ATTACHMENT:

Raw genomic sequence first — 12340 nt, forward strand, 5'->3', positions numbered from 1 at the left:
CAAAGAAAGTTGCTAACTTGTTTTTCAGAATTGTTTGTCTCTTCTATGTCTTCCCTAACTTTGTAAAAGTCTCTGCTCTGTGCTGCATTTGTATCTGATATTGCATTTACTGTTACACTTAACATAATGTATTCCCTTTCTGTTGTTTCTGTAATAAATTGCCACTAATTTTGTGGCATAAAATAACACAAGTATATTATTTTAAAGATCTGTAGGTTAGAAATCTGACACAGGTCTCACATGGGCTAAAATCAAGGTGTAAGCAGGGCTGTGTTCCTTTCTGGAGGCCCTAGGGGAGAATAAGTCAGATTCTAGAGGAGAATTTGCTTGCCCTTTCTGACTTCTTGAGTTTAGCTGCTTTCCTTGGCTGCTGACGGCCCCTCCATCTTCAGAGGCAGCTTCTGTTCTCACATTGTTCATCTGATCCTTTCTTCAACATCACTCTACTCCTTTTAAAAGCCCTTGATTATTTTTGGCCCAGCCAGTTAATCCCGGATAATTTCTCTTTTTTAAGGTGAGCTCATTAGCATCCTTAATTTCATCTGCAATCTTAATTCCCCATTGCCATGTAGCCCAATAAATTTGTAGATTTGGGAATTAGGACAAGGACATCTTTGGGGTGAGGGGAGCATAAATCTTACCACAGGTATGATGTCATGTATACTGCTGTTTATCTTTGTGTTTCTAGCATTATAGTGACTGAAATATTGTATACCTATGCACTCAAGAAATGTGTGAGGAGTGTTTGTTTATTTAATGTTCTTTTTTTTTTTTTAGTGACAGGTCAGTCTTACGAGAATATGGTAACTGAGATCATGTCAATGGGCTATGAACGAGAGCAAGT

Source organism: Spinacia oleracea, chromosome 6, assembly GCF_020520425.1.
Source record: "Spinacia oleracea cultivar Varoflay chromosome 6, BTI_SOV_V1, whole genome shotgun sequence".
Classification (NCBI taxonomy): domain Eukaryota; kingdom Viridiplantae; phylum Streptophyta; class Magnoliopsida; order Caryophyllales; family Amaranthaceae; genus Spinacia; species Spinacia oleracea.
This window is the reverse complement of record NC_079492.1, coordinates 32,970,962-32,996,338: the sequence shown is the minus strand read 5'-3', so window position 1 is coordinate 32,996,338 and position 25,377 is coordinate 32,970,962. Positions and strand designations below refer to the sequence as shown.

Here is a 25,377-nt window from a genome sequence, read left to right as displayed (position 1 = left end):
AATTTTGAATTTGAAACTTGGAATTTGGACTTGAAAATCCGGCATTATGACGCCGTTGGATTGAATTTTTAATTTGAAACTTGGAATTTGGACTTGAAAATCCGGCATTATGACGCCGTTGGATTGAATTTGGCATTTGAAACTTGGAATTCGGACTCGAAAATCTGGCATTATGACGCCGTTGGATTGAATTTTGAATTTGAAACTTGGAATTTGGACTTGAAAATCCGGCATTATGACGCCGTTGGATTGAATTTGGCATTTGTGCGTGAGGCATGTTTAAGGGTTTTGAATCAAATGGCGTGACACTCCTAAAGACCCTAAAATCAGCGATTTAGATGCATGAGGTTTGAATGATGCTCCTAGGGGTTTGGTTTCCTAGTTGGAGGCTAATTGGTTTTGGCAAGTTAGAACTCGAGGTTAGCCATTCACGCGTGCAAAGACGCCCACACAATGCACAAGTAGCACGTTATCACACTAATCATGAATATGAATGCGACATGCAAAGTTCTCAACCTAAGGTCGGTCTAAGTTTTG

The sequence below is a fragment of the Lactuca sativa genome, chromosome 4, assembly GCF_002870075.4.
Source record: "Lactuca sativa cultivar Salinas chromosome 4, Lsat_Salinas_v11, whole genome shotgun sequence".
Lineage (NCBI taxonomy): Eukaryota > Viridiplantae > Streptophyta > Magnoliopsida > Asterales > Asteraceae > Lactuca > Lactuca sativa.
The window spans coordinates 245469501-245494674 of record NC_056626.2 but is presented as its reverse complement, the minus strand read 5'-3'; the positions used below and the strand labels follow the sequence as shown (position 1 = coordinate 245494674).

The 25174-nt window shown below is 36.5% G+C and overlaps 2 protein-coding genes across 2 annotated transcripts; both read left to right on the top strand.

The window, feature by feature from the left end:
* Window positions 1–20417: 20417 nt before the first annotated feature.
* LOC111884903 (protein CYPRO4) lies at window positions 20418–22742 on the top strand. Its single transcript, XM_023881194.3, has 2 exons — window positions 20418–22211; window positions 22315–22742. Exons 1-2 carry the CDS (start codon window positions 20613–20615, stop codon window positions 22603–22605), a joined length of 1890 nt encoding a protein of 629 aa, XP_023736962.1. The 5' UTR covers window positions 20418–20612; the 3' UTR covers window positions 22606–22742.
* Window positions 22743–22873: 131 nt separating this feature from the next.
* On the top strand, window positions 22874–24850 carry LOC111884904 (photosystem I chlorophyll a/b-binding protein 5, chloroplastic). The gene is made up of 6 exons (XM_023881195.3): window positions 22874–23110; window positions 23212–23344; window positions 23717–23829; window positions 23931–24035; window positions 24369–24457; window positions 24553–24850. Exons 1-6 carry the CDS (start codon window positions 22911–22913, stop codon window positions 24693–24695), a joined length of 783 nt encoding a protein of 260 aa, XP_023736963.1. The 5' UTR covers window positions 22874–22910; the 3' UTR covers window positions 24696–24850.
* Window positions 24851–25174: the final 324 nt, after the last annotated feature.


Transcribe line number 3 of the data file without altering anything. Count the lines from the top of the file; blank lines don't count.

Source organism: Spinacia oleracea, chromosome 6, assembly GCF_020520425.1.